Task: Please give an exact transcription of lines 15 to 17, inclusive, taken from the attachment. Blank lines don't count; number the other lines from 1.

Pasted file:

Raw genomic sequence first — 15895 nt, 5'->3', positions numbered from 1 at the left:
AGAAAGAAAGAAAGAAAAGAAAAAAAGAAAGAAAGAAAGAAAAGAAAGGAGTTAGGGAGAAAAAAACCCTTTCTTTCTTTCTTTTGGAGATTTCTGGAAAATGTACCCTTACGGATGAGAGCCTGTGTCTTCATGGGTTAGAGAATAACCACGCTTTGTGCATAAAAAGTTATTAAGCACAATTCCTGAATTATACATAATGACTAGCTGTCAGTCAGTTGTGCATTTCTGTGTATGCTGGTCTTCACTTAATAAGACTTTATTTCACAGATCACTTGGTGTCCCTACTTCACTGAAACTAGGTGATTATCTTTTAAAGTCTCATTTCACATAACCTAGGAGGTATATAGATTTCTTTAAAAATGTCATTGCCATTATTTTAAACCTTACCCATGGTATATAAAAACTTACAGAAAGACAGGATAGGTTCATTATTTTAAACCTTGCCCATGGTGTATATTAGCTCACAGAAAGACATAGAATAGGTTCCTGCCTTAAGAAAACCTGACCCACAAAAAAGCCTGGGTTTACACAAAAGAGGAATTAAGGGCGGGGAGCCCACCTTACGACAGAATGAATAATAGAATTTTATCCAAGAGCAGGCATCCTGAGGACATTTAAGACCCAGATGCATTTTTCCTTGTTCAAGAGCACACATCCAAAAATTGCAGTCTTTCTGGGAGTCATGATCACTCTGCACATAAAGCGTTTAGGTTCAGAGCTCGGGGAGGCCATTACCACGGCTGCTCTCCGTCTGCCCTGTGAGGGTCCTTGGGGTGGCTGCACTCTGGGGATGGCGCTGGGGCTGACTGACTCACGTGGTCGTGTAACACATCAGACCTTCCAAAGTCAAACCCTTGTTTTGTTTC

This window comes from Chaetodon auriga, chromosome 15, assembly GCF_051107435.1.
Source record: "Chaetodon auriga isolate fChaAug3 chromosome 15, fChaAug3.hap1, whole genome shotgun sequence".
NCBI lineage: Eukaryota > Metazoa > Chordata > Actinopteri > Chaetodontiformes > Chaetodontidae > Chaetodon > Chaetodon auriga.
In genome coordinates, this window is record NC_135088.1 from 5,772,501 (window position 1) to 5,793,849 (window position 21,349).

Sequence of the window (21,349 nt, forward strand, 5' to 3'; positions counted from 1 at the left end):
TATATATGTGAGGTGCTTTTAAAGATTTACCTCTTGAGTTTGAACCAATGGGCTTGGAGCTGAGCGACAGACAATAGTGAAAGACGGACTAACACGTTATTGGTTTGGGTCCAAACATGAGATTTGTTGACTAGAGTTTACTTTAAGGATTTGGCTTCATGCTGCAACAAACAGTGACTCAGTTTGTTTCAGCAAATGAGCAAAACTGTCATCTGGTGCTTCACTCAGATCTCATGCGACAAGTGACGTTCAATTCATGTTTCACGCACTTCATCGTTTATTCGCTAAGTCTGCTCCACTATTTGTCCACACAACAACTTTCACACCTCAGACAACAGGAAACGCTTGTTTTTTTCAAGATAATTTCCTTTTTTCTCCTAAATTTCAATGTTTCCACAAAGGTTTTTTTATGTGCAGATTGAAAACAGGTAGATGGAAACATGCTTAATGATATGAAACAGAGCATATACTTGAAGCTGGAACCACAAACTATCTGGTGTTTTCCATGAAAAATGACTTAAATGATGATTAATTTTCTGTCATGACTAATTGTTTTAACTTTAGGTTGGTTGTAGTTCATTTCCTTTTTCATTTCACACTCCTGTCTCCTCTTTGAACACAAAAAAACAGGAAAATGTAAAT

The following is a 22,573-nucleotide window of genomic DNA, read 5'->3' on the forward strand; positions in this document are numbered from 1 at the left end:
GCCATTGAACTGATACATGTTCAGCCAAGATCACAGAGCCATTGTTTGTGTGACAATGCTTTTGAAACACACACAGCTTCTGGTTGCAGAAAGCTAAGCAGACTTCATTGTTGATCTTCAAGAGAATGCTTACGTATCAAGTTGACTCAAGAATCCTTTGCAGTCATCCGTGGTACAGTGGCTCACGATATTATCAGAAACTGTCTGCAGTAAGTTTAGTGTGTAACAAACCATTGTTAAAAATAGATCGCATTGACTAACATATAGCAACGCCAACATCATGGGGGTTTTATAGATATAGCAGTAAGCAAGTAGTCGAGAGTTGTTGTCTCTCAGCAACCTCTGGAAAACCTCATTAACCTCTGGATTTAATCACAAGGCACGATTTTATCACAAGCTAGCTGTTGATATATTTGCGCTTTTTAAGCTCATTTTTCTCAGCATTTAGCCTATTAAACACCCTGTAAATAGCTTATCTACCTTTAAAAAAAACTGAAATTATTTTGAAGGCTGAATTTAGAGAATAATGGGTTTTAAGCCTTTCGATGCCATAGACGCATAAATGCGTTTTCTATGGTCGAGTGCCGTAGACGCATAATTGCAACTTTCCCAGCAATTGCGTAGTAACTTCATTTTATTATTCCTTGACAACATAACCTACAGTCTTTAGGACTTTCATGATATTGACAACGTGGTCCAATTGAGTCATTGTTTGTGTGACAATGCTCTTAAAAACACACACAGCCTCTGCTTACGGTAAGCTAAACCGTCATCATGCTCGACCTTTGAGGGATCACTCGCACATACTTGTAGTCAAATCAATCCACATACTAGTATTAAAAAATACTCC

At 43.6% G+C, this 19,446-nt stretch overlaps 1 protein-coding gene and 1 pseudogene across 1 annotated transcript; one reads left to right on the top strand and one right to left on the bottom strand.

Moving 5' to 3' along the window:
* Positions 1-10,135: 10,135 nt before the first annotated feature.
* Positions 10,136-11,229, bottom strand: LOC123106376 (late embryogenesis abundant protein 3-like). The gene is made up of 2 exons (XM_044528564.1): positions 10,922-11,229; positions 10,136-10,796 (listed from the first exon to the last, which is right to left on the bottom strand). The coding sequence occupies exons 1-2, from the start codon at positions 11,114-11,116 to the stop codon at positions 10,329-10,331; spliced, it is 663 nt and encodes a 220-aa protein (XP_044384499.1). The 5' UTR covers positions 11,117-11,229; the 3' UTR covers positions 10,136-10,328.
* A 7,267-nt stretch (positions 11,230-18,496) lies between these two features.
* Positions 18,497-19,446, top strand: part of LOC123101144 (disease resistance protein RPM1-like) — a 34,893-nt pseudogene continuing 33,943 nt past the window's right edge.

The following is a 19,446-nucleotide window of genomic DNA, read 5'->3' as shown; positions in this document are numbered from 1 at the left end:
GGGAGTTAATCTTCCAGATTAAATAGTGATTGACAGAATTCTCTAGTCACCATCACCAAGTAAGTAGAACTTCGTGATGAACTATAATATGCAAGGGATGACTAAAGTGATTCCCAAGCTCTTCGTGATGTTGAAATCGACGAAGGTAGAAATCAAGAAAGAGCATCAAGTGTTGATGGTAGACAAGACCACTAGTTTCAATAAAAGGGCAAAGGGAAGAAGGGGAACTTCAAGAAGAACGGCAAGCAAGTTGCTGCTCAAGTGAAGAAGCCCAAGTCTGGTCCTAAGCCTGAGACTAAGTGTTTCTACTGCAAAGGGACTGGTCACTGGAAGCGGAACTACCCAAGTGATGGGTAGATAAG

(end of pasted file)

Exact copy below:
* A 7,267-nt stretch (positions 11,230-18,496) lies between these two features.
* Positions 18,497-19,446, top strand: part of LOC123101144 (disease resistance protein RPM1-like) — a 34,893-nt pseudogene continuing 33,943 nt past the window's right edge.

The following is a 19,446-nucleotide window of genomic DNA, read 5'->3' as shown; positions in this document are numbered from 1 at the left end: